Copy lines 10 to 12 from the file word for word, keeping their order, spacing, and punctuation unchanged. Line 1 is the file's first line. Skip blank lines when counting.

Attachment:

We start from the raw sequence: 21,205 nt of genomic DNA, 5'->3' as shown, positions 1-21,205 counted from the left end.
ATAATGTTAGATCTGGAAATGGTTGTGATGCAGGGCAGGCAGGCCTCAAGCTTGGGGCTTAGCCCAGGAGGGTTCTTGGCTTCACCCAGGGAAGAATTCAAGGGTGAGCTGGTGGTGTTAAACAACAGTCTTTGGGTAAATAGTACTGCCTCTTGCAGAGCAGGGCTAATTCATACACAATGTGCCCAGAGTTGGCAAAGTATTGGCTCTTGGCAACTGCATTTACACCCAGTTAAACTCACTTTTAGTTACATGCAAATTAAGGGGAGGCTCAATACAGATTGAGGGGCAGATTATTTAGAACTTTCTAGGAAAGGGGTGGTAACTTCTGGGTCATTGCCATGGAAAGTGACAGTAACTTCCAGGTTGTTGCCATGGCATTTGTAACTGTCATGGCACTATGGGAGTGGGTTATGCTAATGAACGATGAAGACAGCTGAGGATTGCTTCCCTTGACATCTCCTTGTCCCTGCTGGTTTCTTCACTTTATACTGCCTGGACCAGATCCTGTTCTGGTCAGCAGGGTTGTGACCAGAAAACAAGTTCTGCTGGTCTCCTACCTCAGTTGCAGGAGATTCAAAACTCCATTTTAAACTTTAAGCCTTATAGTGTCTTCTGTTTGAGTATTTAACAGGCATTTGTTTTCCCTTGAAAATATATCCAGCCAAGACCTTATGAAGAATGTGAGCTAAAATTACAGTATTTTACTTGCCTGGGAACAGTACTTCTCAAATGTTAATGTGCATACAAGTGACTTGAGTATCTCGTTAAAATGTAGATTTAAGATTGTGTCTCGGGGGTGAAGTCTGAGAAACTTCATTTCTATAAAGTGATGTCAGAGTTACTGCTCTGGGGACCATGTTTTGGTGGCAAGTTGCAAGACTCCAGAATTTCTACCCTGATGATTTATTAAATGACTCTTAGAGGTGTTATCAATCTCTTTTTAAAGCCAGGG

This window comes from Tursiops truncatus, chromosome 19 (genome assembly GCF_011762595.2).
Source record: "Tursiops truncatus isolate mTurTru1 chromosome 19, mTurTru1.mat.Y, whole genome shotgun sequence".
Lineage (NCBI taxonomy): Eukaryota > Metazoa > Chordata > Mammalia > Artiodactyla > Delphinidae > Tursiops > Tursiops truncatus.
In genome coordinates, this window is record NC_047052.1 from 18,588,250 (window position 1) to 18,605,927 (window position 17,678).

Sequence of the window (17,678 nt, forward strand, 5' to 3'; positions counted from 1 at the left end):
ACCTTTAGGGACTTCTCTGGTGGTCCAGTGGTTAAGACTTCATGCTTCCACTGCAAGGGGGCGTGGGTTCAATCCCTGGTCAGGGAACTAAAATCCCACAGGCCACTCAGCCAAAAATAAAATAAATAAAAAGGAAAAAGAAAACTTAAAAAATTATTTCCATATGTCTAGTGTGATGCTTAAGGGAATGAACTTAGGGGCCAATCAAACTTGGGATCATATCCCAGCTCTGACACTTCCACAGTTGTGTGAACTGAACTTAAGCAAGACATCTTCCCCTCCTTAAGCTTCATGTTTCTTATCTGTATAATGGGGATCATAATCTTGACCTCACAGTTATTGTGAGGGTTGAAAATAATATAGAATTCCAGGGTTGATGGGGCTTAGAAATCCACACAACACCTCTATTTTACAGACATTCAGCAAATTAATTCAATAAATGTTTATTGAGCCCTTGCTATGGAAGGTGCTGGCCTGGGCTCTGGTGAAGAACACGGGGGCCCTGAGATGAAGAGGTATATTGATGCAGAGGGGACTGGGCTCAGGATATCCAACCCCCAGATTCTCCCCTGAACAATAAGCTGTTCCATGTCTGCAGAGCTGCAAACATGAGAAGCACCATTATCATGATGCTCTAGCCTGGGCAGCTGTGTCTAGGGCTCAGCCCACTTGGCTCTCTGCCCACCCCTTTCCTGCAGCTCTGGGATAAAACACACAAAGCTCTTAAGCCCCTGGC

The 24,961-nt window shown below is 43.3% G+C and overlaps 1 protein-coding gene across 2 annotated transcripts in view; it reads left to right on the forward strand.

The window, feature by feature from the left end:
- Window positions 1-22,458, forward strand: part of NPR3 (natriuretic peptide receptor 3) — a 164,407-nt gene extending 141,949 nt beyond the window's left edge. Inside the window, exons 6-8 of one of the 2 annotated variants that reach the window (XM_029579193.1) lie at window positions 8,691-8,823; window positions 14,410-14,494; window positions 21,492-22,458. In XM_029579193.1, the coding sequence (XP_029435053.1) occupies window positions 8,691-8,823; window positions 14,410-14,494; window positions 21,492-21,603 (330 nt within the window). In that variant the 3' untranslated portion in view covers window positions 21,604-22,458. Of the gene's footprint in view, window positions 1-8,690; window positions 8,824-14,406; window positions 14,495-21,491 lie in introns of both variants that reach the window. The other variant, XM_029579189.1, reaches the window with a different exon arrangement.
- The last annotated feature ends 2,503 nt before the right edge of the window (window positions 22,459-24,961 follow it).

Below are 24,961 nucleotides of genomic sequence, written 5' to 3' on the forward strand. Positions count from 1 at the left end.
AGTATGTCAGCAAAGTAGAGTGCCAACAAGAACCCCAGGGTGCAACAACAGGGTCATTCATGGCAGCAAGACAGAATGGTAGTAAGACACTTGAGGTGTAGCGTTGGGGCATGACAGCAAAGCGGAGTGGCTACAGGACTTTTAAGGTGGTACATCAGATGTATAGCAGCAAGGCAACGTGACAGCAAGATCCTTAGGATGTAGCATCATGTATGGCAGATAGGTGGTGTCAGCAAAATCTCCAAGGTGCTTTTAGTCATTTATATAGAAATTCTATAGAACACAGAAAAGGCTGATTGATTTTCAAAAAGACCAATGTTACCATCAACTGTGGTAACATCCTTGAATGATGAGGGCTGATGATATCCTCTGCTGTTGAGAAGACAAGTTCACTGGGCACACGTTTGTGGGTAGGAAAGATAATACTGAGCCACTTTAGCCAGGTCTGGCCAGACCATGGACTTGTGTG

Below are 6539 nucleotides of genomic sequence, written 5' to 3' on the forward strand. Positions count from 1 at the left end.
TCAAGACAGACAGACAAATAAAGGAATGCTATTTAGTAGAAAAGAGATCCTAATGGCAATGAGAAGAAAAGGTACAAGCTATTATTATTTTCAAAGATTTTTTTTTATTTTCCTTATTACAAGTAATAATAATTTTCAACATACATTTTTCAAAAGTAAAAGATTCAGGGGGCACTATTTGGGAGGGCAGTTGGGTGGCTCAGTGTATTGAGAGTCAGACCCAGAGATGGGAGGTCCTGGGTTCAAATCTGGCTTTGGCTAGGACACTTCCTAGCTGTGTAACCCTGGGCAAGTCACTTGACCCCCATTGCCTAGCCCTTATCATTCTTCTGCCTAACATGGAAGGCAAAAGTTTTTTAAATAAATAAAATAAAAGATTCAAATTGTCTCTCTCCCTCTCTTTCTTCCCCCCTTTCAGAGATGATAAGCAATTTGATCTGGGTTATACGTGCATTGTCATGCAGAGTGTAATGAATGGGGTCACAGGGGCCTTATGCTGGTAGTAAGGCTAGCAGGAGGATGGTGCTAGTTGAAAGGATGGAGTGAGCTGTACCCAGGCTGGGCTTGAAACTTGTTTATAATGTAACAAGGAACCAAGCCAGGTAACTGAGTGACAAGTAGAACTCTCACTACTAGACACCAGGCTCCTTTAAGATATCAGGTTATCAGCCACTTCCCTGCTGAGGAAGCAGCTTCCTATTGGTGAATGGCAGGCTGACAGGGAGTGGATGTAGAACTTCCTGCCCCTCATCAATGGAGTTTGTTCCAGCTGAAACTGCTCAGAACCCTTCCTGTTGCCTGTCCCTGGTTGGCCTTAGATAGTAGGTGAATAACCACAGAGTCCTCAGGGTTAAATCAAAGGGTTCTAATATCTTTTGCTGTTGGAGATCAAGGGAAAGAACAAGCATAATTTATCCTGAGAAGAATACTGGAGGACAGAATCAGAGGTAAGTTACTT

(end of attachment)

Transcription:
The window, feature by feature from the left end:
- Window positions 1-22,458, forward strand: part of NPR3 (natriuretic peptide receptor 3) — a 164,407-nt gene extending 141,949 nt beyond the window's left edge. Inside the window, exons 6-8 of one of the 2 annotated variants that reach the window (XM_029579193.1) lie at window positions 8,691-8,823; window positions 14,410-14,494; window positions 21,492-22,458. In XM_029579193.1, the coding sequence (XP_029435053.1) occupies window positions 8,691-8,823; window positions 14,410-14,494; window positions 21,492-21,603 (330 nt within the window). In that variant the 3' untranslated portion in view covers window positions 21,604-22,458. Of the gene's footprint in view, window positions 1-8,690; window positions 8,824-14,406; window positions 14,495-21,491 lie in introns of both variants that reach the window. The other variant, XM_029579189.1, reaches the window with a different exon arrangement.
- The last annotated feature ends 2,503 nt before the right edge of the window (window positions 22,459-24,961 follow it).